Influenza Pandemic of 1919-1920
Sabrina Jehanzeb - 2nd Period
What are the characteristics of the 1919-1920 pandemic flu? Why was it so much more virulent than typical annual strains?
- The origin of the flu has been debated, some researches say a small town in Kansas. Fort Riley has the best recorded first case. For Riley was a military outpost in Kansas where new soldiers were being trained to be sent in Europe. One day a cook came down with symptoms and was immediately isolated. However after 5 weeks, 1,127 soldiers were affected and 46 of them died.
- Another theory was from China, the mobilization of 96,000 Chinese laborers to work behind the British and French lines on World War I's Western Front might also be a reason for the flu outbreak.
- Spain was the first country to be struck by the flu that was not involved in World War 1 and did not censor their health reports. Most people heard about the flu by Spanish reports so the flu was named the Spanish Flu.
- January 1918 – December 1920) was an unusually deadly influenza pandemic: H1N1 influenza virus
- Affected 500 million people across the world
- 50 to 100 million—three to five percent of the world's population
- Victims died within hours of having symptoms. Mainly killed healthy young adults unlike normal diseases which target youth or elders
- To maintain morale and keep panic at bay countries censored early reports of illness
- Close quarters and massive troop movements of World War 1 increased the spread of influenza
- The war may also have increased the lethality of the virus because of several mutations
- Influenza is usually worse during winter time
- The first wave had symptoms of normal influenza
- The second wave came in August and it was deadly.
- However those who recovered from first-wave infections were now immune to the second wave
To what extent was the spread and the effects of the flu pandemic a consequence of the Great War? Is it possible that without the war the disease would have been just as deadly?
- President Woodrow Wilson suffered from the flu in early 1919. President Wilson was unable to participate in key negations during the conference and this lead to a significantly different outcome from what Wilson originally wanted. Wilson left office in 1921 and died in 1924.
- Soldiers' immune systems were weakened by malnourishment, along with stress and chemical attacks
- The most vulnerable people were those like the soldiers in the trenches which were young healthy adults
- World War I claimed an estimated of 16 million lives and the influenza outbreak took about 50 million lives
- Influenza and pneumonia killed more American soldiers during the war than did enemy weapons.
- The war helped the spread and mutation of the virus, without the war the disease would be a normal 3 days flu but the with close contact of soldiers and constant mutations this flu grew into a world wide problem
- The constant travel of troops allowed the flu to spread quickly as troops traveled to their new location.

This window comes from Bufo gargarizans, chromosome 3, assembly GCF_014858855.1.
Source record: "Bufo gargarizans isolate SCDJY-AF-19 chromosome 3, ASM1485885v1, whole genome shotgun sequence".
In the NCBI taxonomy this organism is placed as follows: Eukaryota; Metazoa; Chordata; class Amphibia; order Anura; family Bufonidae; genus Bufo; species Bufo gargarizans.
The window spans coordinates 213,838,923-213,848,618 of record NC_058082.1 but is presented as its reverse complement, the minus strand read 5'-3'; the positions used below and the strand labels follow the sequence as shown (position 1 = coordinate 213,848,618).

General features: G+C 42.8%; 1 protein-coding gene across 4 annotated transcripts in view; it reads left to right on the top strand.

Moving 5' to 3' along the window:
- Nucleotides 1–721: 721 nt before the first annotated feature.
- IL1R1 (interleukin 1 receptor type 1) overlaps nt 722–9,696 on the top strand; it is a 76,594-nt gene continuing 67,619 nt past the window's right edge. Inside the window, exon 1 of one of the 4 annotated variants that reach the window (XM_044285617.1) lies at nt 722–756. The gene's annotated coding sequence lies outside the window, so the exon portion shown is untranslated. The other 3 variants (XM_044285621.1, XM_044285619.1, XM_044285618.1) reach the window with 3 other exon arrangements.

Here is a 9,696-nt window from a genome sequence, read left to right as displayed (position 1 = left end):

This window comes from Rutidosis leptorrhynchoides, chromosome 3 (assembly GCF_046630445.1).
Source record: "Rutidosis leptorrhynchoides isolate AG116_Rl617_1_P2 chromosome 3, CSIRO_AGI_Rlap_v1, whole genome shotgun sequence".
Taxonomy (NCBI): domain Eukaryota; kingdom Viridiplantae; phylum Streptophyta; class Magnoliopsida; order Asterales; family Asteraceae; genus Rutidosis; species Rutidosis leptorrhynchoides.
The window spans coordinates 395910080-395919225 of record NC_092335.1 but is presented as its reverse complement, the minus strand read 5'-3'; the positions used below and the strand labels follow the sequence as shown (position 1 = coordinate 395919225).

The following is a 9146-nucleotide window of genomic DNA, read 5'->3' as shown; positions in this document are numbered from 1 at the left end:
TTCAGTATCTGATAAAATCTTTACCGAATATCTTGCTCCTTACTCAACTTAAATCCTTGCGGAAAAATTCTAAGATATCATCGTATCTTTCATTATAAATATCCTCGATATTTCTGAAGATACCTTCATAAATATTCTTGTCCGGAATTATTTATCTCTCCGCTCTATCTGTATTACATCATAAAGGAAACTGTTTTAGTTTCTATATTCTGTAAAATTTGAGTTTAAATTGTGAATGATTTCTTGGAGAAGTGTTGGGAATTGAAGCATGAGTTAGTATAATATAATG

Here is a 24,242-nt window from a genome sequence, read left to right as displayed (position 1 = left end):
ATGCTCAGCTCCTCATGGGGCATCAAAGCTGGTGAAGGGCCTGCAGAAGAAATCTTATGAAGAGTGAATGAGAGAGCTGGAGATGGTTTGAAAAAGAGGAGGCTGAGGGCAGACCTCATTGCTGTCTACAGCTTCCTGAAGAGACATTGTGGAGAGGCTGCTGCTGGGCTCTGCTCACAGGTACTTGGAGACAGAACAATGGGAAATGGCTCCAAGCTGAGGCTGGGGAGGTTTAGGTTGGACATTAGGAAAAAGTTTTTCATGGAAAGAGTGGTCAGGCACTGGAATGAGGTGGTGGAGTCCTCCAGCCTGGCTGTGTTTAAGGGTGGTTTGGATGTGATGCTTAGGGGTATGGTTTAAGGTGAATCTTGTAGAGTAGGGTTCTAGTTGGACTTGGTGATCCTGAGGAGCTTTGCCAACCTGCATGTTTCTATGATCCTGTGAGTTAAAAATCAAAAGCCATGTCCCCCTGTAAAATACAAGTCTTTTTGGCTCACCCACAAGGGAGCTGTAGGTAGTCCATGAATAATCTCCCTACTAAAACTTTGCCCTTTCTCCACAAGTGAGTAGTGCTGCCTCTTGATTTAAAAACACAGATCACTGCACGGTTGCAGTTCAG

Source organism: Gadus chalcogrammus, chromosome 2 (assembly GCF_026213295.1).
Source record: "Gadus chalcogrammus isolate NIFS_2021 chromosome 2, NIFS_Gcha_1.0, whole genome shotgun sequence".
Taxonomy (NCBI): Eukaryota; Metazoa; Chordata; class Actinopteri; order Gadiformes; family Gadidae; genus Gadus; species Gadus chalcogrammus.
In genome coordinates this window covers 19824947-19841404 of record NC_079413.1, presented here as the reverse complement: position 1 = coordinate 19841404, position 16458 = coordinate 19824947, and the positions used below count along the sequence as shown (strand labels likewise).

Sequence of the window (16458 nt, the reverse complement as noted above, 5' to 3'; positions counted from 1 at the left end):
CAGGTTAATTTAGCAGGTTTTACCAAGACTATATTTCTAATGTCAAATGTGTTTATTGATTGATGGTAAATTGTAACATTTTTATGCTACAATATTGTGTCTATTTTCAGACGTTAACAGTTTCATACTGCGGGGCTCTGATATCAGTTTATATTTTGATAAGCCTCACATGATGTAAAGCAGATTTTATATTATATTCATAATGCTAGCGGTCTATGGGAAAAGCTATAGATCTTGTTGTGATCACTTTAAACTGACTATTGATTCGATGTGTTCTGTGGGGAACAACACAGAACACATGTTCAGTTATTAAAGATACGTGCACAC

- Kids would skip rope and sing "I had a little bird, Its name was Enza. I opened the window, And in-flu-enza"
- There was not any antibiotics at the time to combat the disease
To what extent were the effects of the flu pandemic attributable to other post-war conditions, such as resumption of peacetime economic activity, revolution, famine, social turmoil, and so on?
- There was a fall in production overall. The ones who were affected were in their 20-40's and they were the ones working and contributing to the overall growth to the economy. As more and more died production became slim and there wasn't anyone to fill in their shoes. There were many business that became bankrupt. However, it is hard to distinguish if the reason many business went bankrupt was from the efforts towards the war or the flu.
- After the war many decided that the after math of the war, revolution or any uprising was not worth it. After witnessing millions of deaths and the destruction of so many lives, revolution was not worth it and there could be other ways of achieving equality.
- Before the war there wasn't penicillin, antibiotics or any medicines that could combat the flu. Many medical facilities separated the sick from the healthy. With many supplies going towards the war effort there were not many supplies for those at home. Famine began to start with the decreasing supplies.
- There were not enough coffins for everyone who died from the flu. For a lot of soldiers they were buried in piles. Health departments distributed gauze masks to the public to prevent the spread of the flu. Fines were given to those who ignored flue ordinances. It is oftener compared to the Black Death of the Middle Ages
- In 2005, researchers at the Centers of Disease Control and Prevention and the Armed Forces Institute of Pathology announced that they had isolated, decoded, and replicated the entire sequence of the 1918 flu now today known as H1N1.
"The 1918 has gone: a year momentous as the termination of the most cruel war in the annals of the human race; a year which marked, the end at least for a time, of man's destruction of man; unfortunately a year in which developed a most fatal infectious disease causing the death of hundreds of thousands of human beings. Medical science for four and one-half years devoted itself to putting men on the firing line and keeping them there. Now it must turn with its whole might to combating the greatest enemy of all--infectious disease,"